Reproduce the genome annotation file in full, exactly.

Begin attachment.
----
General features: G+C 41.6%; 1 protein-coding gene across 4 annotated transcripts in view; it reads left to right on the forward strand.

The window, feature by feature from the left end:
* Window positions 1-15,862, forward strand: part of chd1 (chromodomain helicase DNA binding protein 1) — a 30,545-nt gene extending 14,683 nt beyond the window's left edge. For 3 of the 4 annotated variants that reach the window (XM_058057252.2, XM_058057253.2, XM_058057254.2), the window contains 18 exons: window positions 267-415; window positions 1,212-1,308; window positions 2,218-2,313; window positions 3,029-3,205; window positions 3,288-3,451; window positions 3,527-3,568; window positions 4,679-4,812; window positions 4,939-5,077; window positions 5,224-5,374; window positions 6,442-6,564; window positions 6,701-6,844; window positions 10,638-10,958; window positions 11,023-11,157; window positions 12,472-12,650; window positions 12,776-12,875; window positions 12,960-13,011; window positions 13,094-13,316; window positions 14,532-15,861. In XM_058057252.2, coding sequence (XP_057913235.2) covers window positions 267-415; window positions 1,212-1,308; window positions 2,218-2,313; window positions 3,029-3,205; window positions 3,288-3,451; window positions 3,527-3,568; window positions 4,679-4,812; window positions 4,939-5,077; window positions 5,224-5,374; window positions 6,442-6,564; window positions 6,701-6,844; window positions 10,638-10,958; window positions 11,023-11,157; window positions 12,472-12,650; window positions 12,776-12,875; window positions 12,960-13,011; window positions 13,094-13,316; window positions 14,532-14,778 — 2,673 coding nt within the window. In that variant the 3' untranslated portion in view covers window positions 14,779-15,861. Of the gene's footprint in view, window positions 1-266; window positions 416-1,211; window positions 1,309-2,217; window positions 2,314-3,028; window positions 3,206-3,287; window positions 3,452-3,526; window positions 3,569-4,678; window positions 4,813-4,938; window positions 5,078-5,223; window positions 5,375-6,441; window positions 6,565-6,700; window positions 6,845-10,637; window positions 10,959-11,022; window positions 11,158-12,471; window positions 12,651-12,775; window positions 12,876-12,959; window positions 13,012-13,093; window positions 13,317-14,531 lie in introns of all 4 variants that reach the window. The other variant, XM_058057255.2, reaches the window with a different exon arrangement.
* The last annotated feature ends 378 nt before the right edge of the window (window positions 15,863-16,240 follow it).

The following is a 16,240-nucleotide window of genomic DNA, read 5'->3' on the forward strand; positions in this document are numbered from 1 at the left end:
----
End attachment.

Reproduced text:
General features: G+C 41.6%; 1 protein-coding gene across 4 annotated transcripts in view; it reads left to right on the forward strand.

The window, feature by feature from the left end:
* Window positions 1-15,862, forward strand: part of chd1 (chromodomain helicase DNA binding protein 1) — a 30,545-nt gene extending 14,683 nt beyond the window's left edge. For 3 of the 4 annotated variants that reach the window (XM_058057252.2, XM_058057253.2, XM_058057254.2), the window contains 18 exons: window positions 267-415; window positions 1,212-1,308; window positions 2,218-2,313; window positions 3,029-3,205; window positions 3,288-3,451; window positions 3,527-3,568; window positions 4,679-4,812; window positions 4,939-5,077; window positions 5,224-5,374; window positions 6,442-6,564; window positions 6,701-6,844; window positions 10,638-10,958; window positions 11,023-11,157; window positions 12,472-12,650; window positions 12,776-12,875; window positions 12,960-13,011; window positions 13,094-13,316; window positions 14,532-15,861. In XM_058057252.2, coding sequence (XP_057913235.2) covers window positions 267-415; window positions 1,212-1,308; window positions 2,218-2,313; window positions 3,029-3,205; window positions 3,288-3,451; window positions 3,527-3,568; window positions 4,679-4,812; window positions 4,939-5,077; window positions 5,224-5,374; window positions 6,442-6,564; window positions 6,701-6,844; window positions 10,638-10,958; window positions 11,023-11,157; window positions 12,472-12,650; window positions 12,776-12,875; window positions 12,960-13,011; window positions 13,094-13,316; window positions 14,532-14,778 — 2,673 coding nt within the window. In that variant the 3' untranslated portion in view covers window positions 14,779-15,861. Of the gene's footprint in view, window positions 1-266; window positions 416-1,211; window positions 1,309-2,217; window positions 2,314-3,028; window positions 3,206-3,287; window positions 3,452-3,526; window positions 3,569-4,678; window positions 4,813-4,938; window positions 5,078-5,223; window positions 5,375-6,441; window positions 6,565-6,700; window positions 6,845-10,637; window positions 10,959-11,022; window positions 11,158-12,471; window positions 12,651-12,775; window positions 12,876-12,959; window positions 13,012-13,093; window positions 13,317-14,531 lie in introns of all 4 variants that reach the window. The other variant, XM_058057255.2, reaches the window with a different exon arrangement.
* The last annotated feature ends 378 nt before the right edge of the window (window positions 15,863-16,240 follow it).

The following is a 16,240-nucleotide window of genomic DNA, read 5'->3' on the forward strand; positions in this document are numbered from 1 at the left end: